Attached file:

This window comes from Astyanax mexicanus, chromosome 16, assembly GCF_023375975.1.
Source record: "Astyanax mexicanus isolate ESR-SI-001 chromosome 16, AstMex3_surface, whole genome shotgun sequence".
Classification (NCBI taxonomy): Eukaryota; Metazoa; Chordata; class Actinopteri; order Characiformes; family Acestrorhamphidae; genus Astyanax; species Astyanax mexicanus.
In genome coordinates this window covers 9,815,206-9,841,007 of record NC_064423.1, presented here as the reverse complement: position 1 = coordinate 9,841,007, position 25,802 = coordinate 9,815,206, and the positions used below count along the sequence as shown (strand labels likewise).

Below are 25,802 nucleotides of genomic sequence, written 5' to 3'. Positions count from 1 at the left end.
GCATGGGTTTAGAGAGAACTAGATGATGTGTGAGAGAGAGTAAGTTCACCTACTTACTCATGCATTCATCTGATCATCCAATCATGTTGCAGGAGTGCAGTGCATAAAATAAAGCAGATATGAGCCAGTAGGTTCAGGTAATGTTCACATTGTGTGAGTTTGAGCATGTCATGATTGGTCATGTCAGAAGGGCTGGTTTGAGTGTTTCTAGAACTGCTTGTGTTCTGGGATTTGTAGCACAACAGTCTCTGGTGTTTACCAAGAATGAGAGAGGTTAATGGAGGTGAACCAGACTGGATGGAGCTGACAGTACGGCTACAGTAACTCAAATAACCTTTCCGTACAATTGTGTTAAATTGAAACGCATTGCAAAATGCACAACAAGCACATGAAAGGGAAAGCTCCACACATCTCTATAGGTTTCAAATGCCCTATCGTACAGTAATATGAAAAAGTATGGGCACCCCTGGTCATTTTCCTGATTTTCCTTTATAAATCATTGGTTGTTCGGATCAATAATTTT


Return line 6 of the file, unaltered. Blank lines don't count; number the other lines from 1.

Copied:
GCATGGGTTTAGAGAGAACTAGATGATGTGTGAGAGAGAGTAAGTTCACCTACTTACTCATGCATTCATCTGATCATCCAATCATGTTGCAGGAGTGCAGTGCATAAAATAAAGCAGATATGAGCCAGTAGGTTCAGGTAATGTTCACATTGTGTGAGTTTGAGCATGTCATGATTGGTCATGTCAGAAGGGCTGGTTTGAGTGTTTCTAGAACTGCTTGTGTTCTGGGATTTGTAGCACAACAGTCTCTGGTGTTTACCAAGAATGAGAGAGGTTAATGGAGGTGAACCAGACTGGATGGAGCTGACAGTACGGCTACAGTAACTCAAATAACCTTTCCGTACAATTGTGTTAAATTGAAACGCATTGCAAAATGCACAACAAGCACATGAAAGGGAAAGCTCCACACATCTCTATAGGTTTCAAATGCCCTATCGTACAGTAATATGAAAAAGTATGGGCACCCCTGGTCATTTTCCTGATTTTCCTTTATAAATCATTGGTTGTTCGGATCAATAATTTT